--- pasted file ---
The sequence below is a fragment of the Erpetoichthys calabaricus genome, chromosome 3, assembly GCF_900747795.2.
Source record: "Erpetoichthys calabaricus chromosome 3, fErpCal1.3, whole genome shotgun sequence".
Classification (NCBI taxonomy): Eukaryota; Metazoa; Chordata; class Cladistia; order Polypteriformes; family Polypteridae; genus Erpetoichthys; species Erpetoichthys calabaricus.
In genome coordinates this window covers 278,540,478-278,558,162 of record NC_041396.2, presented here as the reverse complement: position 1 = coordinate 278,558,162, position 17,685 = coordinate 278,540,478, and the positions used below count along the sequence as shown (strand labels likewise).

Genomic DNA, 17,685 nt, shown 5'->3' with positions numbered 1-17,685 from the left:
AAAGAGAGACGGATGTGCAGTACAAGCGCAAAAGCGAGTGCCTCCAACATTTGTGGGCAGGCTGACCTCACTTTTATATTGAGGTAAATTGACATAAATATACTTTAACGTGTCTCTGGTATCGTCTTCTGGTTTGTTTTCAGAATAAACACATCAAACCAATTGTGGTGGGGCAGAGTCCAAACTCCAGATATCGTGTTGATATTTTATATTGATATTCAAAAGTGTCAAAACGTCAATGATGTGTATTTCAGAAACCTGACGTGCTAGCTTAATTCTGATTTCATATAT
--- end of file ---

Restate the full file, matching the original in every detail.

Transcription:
The sequence below is a fragment of the Erpetoichthys calabaricus genome, chromosome 3, assembly GCF_900747795.2.
Source record: "Erpetoichthys calabaricus chromosome 3, fErpCal1.3, whole genome shotgun sequence".
Classification (NCBI taxonomy): Eukaryota; Metazoa; Chordata; class Cladistia; order Polypteriformes; family Polypteridae; genus Erpetoichthys; species Erpetoichthys calabaricus.
In genome coordinates this window covers 278,540,478-278,558,162 of record NC_041396.2, presented here as the reverse complement: position 1 = coordinate 278,558,162, position 17,685 = coordinate 278,540,478, and the positions used below count along the sequence as shown (strand labels likewise).

Genomic DNA, 17,685 nt, shown 5'->3' with positions numbered 1-17,685 from the left:
AAAGAGAGACGGATGTGCAGTACAAGCGCAAAAGCGAGTGCCTCCAACATTTGTGGGCAGGCTGACCTCACTTTTATATTGAGGTAAATTGACATAAATATACTTTAACGTGTCTCTGGTATCGTCTTCTGGTTTGTTTTCAGAATAAACACATCAAACCAATTGTGGTGGGGCAGAGTCCAAACTCCAGATATCGTGTTGATATTTTATATTGATATTCAAAAGTGTCAAAACGTCAATGATGTGTATTTCAGAAACCTGACGTGCTAGCTTAATTCTGATTTCATATAT